Aimee Jahn sat in front of me with her planner that reads, “make today ridiculously amazing,” and admitted to her reluctance when she was asked to talk about River Valley Community College and her role – or rather, roles – there. But then I asked her what she thinks is great about the school, and filled three pages with her answers. Clearly, “ridiculously amazing” describes not just her days, but also her feelings about her work, her students, and her school.
8 years ago, Ms. Jahn came on board at RVCC as an adjunct professor of psychology. Gradually, she was drawn deeper into the family, taking a part-time position as a student advisor, then a full-time professor. She now holds three titles, including Interim Vice President of Academic Affairs. Her immediate goal has been to help make the school’s transition to their new President as smooth as possible, but her long-term objective is to make the RVCC experience successful for every student.
She understands the roadblocks that today’s students face as they try to figure out whether to go to school, where to go, and how to pay for it. Many who come to her don’t necessarily have supportive families, or they don’t have families that know how to help them navigate higher education. The Student Success Center is a phenomenal resource where students can find answers to problems, but, Aimee reports, actually all of the faculty and staff are available to support and advise their students in the face of any barriers they encounter along the way.
What are some of those obstacles?
- Money… duh
- “What if my credits don’t transfer?”
- “I haven’t taken a math class in 25 years and am pretty sure I can’t pass.”
- “I can’t learn sitting in a lecture hall.”
Aimee can either help you get past them herself, or put you across the desk from someone who can. For example:
- Community college is the most affordable option for anyone looking to go on to higher education. And an employee’s income potential increases significantly when they go from a high school diploma to an associate’s degree. There are grants, scholarships, and loans available for everyone, and the folks at RVCC can help you find them.
- RVCC is constantly adapting their courses and programs to the working adult. They have a criminal justice track that is following a “hybrid format,” requiring students to be physically present only 6 Thursday evenings per semester. The rest of those classes are offered either on-line or in present on other days. As technology advances, opportunities increase for students to do more of their work digitally. Finally, as you can see from the scheduling matrix in the background of Aimee’s picture, the faculty works very hard to align the timing of classes so that students can minimize the number of days per week they need to be present on campus, blocking program classes together and offering them at non-traditional times.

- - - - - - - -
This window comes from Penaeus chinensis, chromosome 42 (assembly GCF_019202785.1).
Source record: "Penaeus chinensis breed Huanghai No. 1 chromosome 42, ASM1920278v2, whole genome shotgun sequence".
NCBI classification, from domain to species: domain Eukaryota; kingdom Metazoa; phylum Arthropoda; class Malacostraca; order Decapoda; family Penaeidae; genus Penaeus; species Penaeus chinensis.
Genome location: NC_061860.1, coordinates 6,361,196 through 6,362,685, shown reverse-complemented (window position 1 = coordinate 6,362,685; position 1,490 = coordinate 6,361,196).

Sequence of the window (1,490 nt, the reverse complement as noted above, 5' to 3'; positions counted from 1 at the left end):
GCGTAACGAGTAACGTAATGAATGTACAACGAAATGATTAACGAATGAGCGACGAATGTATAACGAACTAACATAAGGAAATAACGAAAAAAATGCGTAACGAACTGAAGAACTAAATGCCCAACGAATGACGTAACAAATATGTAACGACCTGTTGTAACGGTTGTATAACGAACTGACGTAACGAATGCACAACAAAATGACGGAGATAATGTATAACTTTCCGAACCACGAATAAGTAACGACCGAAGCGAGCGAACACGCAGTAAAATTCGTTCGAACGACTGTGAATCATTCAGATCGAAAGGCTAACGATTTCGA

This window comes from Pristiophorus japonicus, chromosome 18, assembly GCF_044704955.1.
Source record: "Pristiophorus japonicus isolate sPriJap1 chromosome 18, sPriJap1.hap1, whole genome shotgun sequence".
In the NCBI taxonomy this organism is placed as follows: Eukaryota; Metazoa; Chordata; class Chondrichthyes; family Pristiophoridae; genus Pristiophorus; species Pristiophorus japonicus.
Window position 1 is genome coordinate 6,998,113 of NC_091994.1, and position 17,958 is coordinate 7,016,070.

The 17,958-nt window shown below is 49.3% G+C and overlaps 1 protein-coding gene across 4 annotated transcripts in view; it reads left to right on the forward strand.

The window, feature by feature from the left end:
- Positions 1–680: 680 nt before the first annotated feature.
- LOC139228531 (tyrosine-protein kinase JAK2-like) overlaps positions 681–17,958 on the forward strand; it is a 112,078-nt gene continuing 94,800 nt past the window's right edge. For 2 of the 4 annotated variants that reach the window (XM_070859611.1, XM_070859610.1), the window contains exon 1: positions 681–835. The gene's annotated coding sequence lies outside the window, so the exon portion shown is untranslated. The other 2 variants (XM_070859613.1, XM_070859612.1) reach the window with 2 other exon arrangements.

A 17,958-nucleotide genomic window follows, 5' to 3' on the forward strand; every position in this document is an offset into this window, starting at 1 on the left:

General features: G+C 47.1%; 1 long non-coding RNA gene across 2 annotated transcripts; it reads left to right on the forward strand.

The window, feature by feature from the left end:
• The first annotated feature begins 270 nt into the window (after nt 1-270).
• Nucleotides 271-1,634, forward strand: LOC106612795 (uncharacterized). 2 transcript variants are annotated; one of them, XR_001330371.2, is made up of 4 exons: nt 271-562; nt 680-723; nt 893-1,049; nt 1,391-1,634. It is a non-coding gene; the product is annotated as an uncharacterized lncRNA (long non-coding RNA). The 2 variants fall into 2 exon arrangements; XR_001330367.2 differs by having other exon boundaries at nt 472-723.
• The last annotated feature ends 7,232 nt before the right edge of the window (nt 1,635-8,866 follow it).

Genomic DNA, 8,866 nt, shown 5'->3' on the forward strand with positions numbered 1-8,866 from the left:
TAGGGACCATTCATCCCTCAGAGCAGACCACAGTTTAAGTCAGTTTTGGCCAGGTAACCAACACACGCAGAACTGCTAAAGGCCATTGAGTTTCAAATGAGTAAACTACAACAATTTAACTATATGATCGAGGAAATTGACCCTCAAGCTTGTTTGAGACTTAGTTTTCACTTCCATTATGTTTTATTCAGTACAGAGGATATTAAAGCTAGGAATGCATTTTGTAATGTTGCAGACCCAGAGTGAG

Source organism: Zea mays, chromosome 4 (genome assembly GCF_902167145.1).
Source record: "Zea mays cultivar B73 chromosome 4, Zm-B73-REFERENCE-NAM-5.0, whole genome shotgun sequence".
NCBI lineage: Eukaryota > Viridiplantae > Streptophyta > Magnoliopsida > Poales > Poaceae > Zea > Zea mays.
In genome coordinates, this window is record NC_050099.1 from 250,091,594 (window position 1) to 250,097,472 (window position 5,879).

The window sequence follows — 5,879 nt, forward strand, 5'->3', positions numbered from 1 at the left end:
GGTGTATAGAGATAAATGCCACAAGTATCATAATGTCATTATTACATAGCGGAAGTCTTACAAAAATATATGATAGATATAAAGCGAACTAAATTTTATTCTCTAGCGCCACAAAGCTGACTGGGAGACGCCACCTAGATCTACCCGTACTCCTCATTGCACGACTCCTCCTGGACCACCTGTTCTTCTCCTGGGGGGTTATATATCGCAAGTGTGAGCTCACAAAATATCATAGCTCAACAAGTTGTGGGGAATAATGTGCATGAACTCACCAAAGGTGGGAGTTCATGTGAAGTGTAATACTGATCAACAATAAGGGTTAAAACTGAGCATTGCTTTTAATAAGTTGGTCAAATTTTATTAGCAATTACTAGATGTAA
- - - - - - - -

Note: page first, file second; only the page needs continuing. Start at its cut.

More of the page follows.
- They will. Especially if you’re planning to go on to a NH state school. But even if you’re not, they will.
- Math tutors! They’re there! They’re eager to help! And they’re free to RVCC students! FREE!!
- River Valley Community College is a hands-on kind of place. When I walked down the hall to meet with Aimee, I passed a guy who looked like this:
and a lady who looked like this:
and a few massage chairs that made me wish that I was there to be a guinea pig for the massage therapy students:
In fact, Aimee struggled to think of a single program area that doesn’t offer hands-on instruction, labs, internships, practicums, or a community service component.
Maybe you have a different reason for not enrolling in a course at River Valley Community College. I suggest you call Aimee, because I can bet she has an even better reason that you should totally do it. She’s a single mom of twin girls, working full-time to do the jobs of three people. If anyone can help you, it’s her.
I also understand that she was the real master burger-flipper at the staff bbq, but that is a blog for another day…